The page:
The United States is facing the worst shortage of pilots in recent memory, forcing airlines to cut flights just as travelers are returning after more than two years of the Covid-19 pandemic.
The crisis has the industry looking for solutions.
At least one lawmaker is said to be considering legislation that could raise the federal government-imposed retirement age for airline pilots from 65 to 67 years or older to extend aviators’ time in the skies.
A regional airline has proposed reducing the need for flight hours before joining a US carrier, and airlines are rethinking training programs to lower the barrier to entry. Earlier this year, Delta Airlines joined other large carriers in dropping a four-year degree from its pilot hiring requirements.
But some airline executives warn the shortage could take years to resolve.
“The shortage of pilots for the industry is real and most airlines simply won’t be able to carry out their capacity plans because there are simply not enough pilots, at least not for the next five or more years,” United airlines CEO Scott Kirby said in a quarterly earnings call in April.
Kirby estimates that the regional airlines United works with currently have around 150 planes stranded due to a shortage of pilots.
The Covid pandemic has stopped hiring pilots as training and licensing slowed. Distributed airlines early retirement packages for thousands of pilots and other employees aimed at reducing labor costs when travel demand increased during the deep crisis.
“I feel like I left at the peak,” said a former captain of a large US airline who took an early retirement package in 2020.
Major U.S. airlines are looking to hire more than 12,000 pilots combined this year alone, more than double the previous annual hiring record, according to Kit Darby, a pilot compensation consultant and retired United captain.
The shortage is particularly acute in regional carriers that feed major airline hubs from smaller cities. While hiring and retention bonuses are back in those airlines, the pay is lower there than the majors and they are aggressively recruiting from those smaller carriers.
Based in Phoenix Mesa aircraft groupwhich flies to American and United, lost nearly $ 43 million in the last quarter due to increased flight cuts.
“We have never probed levels of attrition like this,” said Jonathan Ornstein, CEO of Mesa. “If we don’t fly our airplanes, we lose money. You’ve seen our quarterly numbers.”
Mesa takes about 120 days to replace a pilot who gives two weeks’ notice to go to another airline, according to Ornstein.
“We could use 200 drivers right now,” he said.
Some carriers like Frontier and regional airlines SkyWest they are recruiting pilots from Australia on special visas to help alleviate the shortage, but the numbers are small compared to their overall ranks and hiring goals.
Regional carrier Republic Airways, which flies to American, Delta and United, last month petitioned the U.S. government to allow pilots to fly the airline for 750 hours, half of the 1,500 currently required if they follow the carrier training program. There are already exemptions to the 1,500-hour rule, such as for pilots trained by the US military and for those who attend two- and four-year programs that include flight training.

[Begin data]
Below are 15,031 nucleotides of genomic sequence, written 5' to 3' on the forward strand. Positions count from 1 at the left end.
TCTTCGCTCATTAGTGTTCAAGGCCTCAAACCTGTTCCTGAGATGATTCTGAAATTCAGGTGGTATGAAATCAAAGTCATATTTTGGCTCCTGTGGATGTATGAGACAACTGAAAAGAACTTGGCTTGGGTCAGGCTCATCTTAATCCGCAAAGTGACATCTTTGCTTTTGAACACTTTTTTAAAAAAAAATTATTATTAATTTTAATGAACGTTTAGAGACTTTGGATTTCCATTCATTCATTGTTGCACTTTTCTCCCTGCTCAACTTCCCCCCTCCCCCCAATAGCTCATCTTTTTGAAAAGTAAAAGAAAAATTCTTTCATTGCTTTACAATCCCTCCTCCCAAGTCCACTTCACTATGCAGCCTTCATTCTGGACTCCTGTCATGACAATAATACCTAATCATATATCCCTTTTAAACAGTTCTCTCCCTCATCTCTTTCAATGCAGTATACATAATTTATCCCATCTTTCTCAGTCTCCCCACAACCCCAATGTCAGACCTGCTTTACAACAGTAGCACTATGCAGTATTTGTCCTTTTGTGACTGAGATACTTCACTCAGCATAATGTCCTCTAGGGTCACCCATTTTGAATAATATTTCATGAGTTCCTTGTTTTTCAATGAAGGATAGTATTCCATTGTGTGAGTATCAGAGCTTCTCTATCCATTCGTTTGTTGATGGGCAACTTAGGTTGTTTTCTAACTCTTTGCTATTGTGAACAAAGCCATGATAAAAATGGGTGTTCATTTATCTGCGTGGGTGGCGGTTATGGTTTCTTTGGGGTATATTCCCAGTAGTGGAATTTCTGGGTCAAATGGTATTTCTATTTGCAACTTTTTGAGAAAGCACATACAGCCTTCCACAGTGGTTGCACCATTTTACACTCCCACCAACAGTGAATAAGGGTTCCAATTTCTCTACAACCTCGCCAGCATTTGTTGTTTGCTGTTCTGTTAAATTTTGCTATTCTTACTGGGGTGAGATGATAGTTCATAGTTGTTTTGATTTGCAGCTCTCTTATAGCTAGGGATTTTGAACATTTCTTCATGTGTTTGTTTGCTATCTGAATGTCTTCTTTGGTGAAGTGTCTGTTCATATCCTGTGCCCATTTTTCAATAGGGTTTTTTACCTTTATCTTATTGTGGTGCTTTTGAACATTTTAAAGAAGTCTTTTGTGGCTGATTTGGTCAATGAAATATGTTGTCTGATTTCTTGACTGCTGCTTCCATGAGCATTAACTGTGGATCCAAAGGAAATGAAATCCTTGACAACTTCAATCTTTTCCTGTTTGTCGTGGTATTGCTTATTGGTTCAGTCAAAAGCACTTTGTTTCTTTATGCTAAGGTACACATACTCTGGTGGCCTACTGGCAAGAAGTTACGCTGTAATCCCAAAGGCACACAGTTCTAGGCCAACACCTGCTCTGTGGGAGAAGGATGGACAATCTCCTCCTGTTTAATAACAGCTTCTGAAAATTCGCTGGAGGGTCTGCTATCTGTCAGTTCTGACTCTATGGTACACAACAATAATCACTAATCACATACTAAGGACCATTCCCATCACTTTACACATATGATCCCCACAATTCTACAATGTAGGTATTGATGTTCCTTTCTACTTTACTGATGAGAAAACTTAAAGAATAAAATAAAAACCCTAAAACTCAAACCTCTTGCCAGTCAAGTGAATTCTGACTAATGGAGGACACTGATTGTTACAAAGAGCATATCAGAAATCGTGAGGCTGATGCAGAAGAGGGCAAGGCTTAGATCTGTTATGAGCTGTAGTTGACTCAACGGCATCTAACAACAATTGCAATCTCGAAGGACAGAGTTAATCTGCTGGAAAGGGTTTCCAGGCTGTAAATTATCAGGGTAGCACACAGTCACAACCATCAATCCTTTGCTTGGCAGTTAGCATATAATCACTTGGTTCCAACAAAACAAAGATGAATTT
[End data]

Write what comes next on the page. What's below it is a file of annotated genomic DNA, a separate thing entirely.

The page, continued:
The proposal received pushbacks from the families of the victims in 2009 Colgan Air 3407 crash, the latest fatal accident of a US commercial passenger airline. The tragedy killed all 49 people on board and one on the ground, and ushered in the so-called 1,500 hour rule, aimed at ensuring the pilot’s experience.
Senator Lindsey Graham, RSC, is considering introducing congressional legislation that could raise the mandatory retirement age of airline pilots to at least 67 from the current age of 65, according to people familiar with the plans. Graham. About one-third of qualified airline pilots in the United States are between the ages of 51 and 59, and 13% of the country’s airline pilots will reach retirement age within five years, according to the Regional Airline Association.
Graham’s office did not respond to requests for comment.
The shortage of pilots and other workers has forced airlines to do so rethink their growth Floor. JetBlue Airways Other Alaska Airlines they are among the carriers that have recently reduced capacity.
SkyWestfor his part, he told the Department of Transportation that he plans to shut down service in 29 smaller cities that the government subsidizes through Essential Air Service.
Service reductions could isolate smaller U.S. cities, but Darby, the pilot’s pay advisor, said it could mean an opening for smaller competitors who don’t rely on regional airlines as much as major network airlines.
“If they don’t fly, maybe a smaller airline will,” he said.
One of the biggest obstacles to hiring new pilots is the cost of schooling. While salaries for widebody captains of major airlines can exceed $ 350,000 per year, getting the qualification takes years.
At the ATP Flight School, the largest in the country, it costs nearly $ 92,000 for a full-time seven-month program to obtain initial licenses. It can therefore take around 18 months or more for pilots to accumulate sufficient hours to fly, often by instructing student pilots or sometimes by waving banners near beaches.
“It’s not a car wash,” Darby said. “You can’t just let someone in from the street.”
In December, United began teaching first students at their flight school, United Aviate Academy, in Goodyear, Arizona, with the goal of training. 5,000 pilots there by 2030. United says it is aiming for half of that number to be women or people of color. The company covers the cost of training pilots up to the point of receiving the private pilot license, which is estimated to be around $ 17,000 per student.
Other carriers have turned to low-interest loans or other initiatives to ease the financial burden on students.
“There is no quick fix,” said Darby.